When his brother lost a limb in a collision, John Amanam, a 33-year-old Nigerian native, learned that the majority of prosthetic limbs available in his country were white or wood-toned. A former movie special effects sculptor, Amanam noticed the lack of confidence that came with having an artificial limb with a mismatched skin tone. And, despite having no formal training, Amanam set out on a mission to help people feel whole and at home in their own body. “If I could give back or solve this need, it would go a long way to ease that emotional trauma and loss of confidence,” he told Reuters.
Found In Translation
Winnipeg kindergarten teacher Karla Dueck Thiessen’s picture book It Starts With A Breath…a Book About Mindful Breathing has been translated into Spanish by a teacher in Mexico, and now two other Winnipeg school teachers—Lorraine George and Gloria Barker—are translating it into their own Indigenous languages, Cree and Anishinaabemowin respectively. And George plans to have her students help by incorporating the project into the Cree/English program at her school. “It’s in the stillness that our breath connects us to our body, mind, and spirit,” Dueck Thiessen told the Winnipeg Free Press. And through this project, enabled by some funding from the city and from Dueck Thiessen’s church’s truth and reconciliation committee, more readers will have a chance to experience that stillness in their own language.
Tune In, Zone Out
If you’re up late and tuned in to the new BBC Radio 1 Relax channel online or on your radio, you might be treated to the sounds of chopping and crunching, courtesy of the new ASMR program, or an hour’s worth of ambient sound captured in the Arctic and Antarctica, featuring stirring winds and adorable penguin sounds on “Deep Sleepscapes.” Daytime listening includes guided meditations with Stuart Sandeman, downbeat music mixes, and the seemingly contradictory “chill-out anthems” from the likes of Florence and the Machine, Anderson .Paak, and the Arctic Monkeys.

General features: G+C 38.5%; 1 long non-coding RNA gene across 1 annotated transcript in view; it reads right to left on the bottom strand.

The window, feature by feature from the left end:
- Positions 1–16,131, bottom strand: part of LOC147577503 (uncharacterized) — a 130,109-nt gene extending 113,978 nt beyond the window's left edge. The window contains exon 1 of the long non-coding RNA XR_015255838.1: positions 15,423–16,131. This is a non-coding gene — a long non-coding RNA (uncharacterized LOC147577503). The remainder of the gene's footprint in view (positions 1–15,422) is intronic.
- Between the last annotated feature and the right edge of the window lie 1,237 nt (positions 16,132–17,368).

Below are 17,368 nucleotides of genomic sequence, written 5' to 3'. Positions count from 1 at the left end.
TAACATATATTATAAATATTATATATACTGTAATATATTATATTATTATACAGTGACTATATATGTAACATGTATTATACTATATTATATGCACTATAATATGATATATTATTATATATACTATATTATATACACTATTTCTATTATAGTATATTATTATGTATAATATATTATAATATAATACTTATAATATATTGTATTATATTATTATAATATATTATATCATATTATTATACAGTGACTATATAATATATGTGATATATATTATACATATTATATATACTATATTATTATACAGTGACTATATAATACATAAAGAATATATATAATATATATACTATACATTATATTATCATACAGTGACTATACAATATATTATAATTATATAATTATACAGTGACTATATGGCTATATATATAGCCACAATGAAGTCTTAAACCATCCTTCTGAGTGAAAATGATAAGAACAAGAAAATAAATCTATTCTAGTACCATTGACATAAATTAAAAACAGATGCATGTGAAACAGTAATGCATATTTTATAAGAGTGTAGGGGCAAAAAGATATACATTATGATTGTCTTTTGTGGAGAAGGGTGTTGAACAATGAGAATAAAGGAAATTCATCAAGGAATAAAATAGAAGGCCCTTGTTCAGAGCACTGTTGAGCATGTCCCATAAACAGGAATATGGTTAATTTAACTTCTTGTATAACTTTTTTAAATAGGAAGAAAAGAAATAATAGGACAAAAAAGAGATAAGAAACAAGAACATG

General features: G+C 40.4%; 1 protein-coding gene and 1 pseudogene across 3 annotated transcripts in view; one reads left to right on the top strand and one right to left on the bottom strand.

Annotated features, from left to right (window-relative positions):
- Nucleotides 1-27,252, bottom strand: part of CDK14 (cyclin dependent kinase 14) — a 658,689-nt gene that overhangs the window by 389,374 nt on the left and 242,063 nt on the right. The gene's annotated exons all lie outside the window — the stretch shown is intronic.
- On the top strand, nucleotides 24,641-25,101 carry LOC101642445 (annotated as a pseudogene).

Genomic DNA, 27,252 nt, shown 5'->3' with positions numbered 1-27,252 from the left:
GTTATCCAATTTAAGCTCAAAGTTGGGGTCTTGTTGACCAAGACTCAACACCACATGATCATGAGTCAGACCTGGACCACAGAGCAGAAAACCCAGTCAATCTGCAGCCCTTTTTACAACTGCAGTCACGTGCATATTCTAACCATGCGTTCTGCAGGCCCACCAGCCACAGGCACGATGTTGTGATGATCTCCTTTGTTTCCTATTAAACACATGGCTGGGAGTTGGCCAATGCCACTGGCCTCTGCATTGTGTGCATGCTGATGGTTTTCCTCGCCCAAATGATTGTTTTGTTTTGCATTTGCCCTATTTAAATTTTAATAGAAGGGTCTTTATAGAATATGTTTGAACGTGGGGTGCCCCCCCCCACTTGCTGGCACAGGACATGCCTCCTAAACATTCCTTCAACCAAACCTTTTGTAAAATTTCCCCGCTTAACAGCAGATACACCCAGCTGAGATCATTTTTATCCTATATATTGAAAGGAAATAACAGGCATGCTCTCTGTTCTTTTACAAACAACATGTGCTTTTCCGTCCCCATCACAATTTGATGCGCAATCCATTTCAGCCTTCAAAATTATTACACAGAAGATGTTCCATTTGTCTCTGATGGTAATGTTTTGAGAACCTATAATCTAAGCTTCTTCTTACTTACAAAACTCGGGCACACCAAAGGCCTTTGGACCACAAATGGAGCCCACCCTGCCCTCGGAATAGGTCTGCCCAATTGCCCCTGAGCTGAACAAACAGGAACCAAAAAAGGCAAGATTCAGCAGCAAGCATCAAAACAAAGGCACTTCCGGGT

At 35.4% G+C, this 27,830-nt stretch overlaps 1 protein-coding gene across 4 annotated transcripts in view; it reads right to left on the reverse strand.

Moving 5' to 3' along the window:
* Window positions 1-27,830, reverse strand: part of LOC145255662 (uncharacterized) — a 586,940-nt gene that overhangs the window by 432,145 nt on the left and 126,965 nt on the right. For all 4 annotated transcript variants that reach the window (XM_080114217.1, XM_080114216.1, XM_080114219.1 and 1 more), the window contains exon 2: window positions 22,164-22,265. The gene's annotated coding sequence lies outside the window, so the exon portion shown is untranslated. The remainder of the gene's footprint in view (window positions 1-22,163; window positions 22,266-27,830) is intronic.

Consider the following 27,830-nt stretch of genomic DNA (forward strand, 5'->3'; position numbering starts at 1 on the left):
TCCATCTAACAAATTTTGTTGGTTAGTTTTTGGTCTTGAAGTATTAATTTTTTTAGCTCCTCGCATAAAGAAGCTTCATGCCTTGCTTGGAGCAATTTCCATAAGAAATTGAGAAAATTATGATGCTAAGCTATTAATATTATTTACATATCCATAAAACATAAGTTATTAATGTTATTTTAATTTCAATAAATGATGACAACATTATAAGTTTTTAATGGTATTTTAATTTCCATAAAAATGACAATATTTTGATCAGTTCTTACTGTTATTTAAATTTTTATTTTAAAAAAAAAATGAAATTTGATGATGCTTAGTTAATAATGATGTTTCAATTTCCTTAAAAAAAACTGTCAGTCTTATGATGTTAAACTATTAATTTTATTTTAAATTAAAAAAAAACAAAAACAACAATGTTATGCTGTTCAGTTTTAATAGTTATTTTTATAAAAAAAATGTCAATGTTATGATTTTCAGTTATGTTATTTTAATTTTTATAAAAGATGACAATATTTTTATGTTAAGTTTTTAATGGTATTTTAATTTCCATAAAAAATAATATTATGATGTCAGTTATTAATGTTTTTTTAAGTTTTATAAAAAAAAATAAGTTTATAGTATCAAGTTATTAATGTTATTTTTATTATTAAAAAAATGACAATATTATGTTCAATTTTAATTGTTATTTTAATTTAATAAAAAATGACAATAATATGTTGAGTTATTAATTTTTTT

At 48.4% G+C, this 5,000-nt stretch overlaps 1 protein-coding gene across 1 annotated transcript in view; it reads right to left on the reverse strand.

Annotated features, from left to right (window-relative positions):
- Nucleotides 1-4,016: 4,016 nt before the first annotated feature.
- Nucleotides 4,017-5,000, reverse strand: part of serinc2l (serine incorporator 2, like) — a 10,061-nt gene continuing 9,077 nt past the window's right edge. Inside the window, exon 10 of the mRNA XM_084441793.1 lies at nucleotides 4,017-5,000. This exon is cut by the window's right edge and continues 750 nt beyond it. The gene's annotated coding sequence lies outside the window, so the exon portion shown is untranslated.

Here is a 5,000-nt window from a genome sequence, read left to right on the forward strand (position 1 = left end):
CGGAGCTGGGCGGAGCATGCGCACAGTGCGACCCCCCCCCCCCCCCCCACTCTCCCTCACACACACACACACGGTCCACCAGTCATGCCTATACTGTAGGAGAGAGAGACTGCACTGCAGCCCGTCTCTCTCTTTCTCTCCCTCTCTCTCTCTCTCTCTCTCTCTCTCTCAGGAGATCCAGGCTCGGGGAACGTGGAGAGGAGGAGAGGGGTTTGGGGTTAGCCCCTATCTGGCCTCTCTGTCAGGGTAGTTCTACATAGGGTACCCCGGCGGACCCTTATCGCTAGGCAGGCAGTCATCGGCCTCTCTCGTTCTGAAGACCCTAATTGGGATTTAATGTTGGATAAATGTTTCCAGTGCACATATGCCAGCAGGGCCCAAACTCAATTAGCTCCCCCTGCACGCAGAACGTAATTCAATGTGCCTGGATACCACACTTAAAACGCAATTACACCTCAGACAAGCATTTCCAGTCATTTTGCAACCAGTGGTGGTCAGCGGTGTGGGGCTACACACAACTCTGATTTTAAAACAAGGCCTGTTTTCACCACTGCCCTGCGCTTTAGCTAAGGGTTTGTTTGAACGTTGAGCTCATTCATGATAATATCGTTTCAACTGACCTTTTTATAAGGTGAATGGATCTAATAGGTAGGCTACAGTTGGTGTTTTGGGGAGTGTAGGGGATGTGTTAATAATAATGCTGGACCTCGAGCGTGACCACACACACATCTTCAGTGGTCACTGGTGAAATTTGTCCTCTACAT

Reply-All for Friendship
Who among us hasn’t groaned at the appearance, in our inbox, of an email chain with hundreds of reply-all responses?
ABC Carpet and Home recently let customers know, by email, that their couch delivery would be delayed. Altogether, 204 customers were copied on the email—and after an initial surge of complaints about the delay, and the rookie move of not putting all the addresses in bcc, this accidental community began to bond over what its 204 members had in common besides the lack of a new couch. They shared stories about their pandemic lives—talking about their pets, their losses, their dating lives, their hopes and dreams for the delayed couches. One member started a fundraiser for a family in need due to the pandemic. Many expressed compassion for the person who sent the email and neglected to bcc everyone. And at least one experienced a moment of personal growth. “The weight of feeling like a fraud in this group is too much to bear,” Gus Goldsack wrote to the group. His couch had not been delayed. It arrived in February. “It’s beautiful,” Goldsack told the others. “I love it.”
The Cards You’re Dealt
The pandemic made grieving a lonelier endeavor, taking away opportunities for mourning with our communities and loved ones. The Artists’ Literacies Institute in partnership with the New York City Voluntary Organizations Active in Disaster began exploring how art could help process loss. The result was The Artists’ Grief Deck, flash- cards curated from an open call to artists, grief-workers, and people mourning around the world. The deck includes art-work that invites reflection (a painting of a woman weeping, a photo of birds in flight), grief prompts, memorial actions, and acts of mindfulness.
Acts of Kindness
COVID-19 restrictions had Canadian Aaron Wylie wondering how he could visit his terminally ill mother one province over—until he found a loophole. Truck drivers, considered essential, could travel, and Wylie had the right driver’s license. He posted online asking for a weekend job that would take him near his mother’s home, and received hundreds of responses over-night. One person even offered to donate their liver.
When Andi Musser, 10, shared hand-me-downs with a friend who couldn’t afford new clothes, the friend cried tears of happiness. Right away, Andi began dreaming up the Kindness Closet that is now a reality at her US elementary school. With the help of her principal and some local shops, she’s set up a place where fellow students can get new or gently used clothing for free.
Thanks a Bunch
Muthupandi, a fruit vendor in Kovilpatti, India, hangs bunches of bananas outside his shop with a note that reads “If you’re hungry, take it for free. Do not waste.” Muthupandi says he’s simply trying to make life easier for those affected by the COVID-19 pandemic in India.
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